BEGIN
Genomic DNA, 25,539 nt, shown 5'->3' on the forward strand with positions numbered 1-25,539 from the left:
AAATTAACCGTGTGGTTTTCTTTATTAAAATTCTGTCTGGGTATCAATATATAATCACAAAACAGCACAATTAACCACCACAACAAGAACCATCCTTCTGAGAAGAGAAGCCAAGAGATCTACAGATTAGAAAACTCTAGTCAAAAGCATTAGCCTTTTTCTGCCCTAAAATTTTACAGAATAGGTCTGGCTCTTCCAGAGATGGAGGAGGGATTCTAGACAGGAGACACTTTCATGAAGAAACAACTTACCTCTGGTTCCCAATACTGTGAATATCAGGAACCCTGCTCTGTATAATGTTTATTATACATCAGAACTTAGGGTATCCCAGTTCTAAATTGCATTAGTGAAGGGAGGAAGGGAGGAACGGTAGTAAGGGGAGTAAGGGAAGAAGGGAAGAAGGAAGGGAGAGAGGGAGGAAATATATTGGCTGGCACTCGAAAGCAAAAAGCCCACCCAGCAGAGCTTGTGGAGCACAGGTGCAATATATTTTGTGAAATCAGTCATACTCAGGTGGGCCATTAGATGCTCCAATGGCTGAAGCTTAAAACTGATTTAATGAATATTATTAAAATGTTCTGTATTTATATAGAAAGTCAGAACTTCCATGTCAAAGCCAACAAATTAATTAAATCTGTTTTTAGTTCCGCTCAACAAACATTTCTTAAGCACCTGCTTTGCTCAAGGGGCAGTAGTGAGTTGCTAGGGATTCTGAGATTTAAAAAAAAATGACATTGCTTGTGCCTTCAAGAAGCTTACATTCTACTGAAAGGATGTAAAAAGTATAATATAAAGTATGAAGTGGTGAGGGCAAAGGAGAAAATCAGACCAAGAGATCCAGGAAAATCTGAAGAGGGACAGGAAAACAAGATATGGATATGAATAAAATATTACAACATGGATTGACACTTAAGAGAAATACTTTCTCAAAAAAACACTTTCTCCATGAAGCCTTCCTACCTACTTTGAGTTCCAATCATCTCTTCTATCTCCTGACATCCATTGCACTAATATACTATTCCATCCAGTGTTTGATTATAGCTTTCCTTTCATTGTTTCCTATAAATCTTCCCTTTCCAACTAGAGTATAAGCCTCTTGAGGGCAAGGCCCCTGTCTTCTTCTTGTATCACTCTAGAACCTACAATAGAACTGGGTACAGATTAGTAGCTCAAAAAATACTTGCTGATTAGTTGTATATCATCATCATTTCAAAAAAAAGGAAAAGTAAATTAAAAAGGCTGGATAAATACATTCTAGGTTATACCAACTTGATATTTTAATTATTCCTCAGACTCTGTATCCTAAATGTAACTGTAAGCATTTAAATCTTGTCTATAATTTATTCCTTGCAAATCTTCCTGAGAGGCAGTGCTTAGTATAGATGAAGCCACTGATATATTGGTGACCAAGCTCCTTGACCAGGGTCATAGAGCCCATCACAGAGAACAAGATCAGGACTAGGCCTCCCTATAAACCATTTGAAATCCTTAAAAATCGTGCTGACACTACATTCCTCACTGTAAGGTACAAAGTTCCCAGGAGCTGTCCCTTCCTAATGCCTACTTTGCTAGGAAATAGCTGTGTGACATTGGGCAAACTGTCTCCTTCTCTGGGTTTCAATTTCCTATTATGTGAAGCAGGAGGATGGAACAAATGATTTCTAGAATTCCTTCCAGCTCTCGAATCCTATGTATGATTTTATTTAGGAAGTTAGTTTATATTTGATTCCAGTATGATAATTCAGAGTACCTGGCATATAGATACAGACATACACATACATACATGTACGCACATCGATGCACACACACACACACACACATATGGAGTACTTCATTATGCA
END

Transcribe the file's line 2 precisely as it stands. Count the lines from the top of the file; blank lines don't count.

AAATTAACCGTGTGGTTTTCTTTATTAAAATTCTGTCTGGGTATCAATATATAATCACAAAACAGCACAATTAACCACCACAACAAGAACCATCCTTCTGAGAAGAGAAGCCAAGAGATCTACAGATTAGAAAACTCTAGTCAAAAGCATTAGCCTTTTTCTGCCCTAAAATTTTACAGAATAGGTCTGGCTCTTCCAGAGATGGAGGAGGGATTCTAGACAGGAGACACTTTCATGAAGAAACAACTTACCTCTGGTTCCCAATACTGTGAATATCAGGAACCCTGCTCTGTATAATGTTTATTATACATCAGAACTTAGGGTATCCCAGTTCTAAATTGCATTAGTGAAGGGAGGAAGGGAGGAACGGTAGTAAGGGGAGTAAGGGAAGAAGGGAAGAAGGAAGGGAGAGAGGGAGGAAATATATTGGCTGGCACTCGAAAGCAAAAAGCCCACCCAGCAGAGCTTGTGGAGCACAGGTGCAATATATTTTGTGAAATCAGTCATACTCAGGTGGGCCATTAGATGCTCCAATGGCTGAAGCTTAAAACTGATTTAATGAATATTATTAAAATGTTCTGTATTTATATAGAAAGTCAGAACTTCCATGTCAAAGCCAACAAATTAATTAAATCTGTTTTTAGTTCCGCTCAACAAACATTTCTTAAGCACCTGCTTTGCTCAAGGGGCAGTAGTGAGTTGCTAGGGATTCTGAGATTTAAAAAAAAATGACATTGCTTGTGCCTTCAAGAAGCTTACATTCTACTGAAAGGATGTAAAAAGTATAATATAAAGTATGAAGTGGTGAGGGCAAAGGAGAAAATCAGACCAAGAGATCCAGGAAAATCTGAAGAGGGACAGGAAAACAAGATATGGATATGAATAAAATATTACAACATGGATTGACACTTAAGAGAAATACTTTCTCAAAAAAACACTTTCTCCATGAAGCCTTCCTACCTACTTTGAGTTCCAATCATCTCTTCTATCTCCTGACATCCATTGCACTAATATACTATTCCATCCAGTGTTTGATTATAGCTTTCCTTTCATTGTTTCCTATAAATCTTCCCTTTCCAACTAGAGTATAAGCCTCTTGAGGGCAAGGCCCCTGTCTTCTTCTTGTATCACTCTAGAACCTACAATAGAACTGGGTACAGATTAGTAGCTCAAAAAATACTTGCTGATTAGTTGTATATCATCATCATTTCAAAAAAAAGGAAAAGTAAATTAAAAAGGCTGGATAAATACATTCTAGGTTATACCAACTTGATATTTTAATTATTCCTCAGACTCTGTATCCTAAATGTAACTGTAAGCATTTAAATCTTGTCTATAATTTATTCCTTGCAAATCTTCCTGAGAGGCAGTGCTTAGTATAGATGAAGCCACTGATATATTGGTGACCAAGCTCCTTGACCAGGGTCATAGAGCCCATCACAGAGAACAAGATCAGGACTAGGCCTCCCTATAAACCATTTGAAATCCTTAAAAATCGTGCTGACACTACATTCCTCACTGTAAGGTACAAAGTTCCCAGGAGCTGTCCCTTCCTAATGCCTACTTTGCTAGGAAATAGCTGTGTGACATTGGGCAAACTGTCTCCTTCTCTGGGTTTCAATTTCCTATTATGTGAAGCAGGAGGATGGAACAAATGATTTCTAGAATTCCTTCCAGCTCTCGAATCCTATGTATGATTTTATTTAGGAAGTTAGTTTATATTTGATTCCAGTATGATAATTCAGAGTACCTGGCATATAGATACAGACATACACATACATACATGTACGCACATCGATGCACACACACACACACACACATATGGAGTACTTCATTATGCA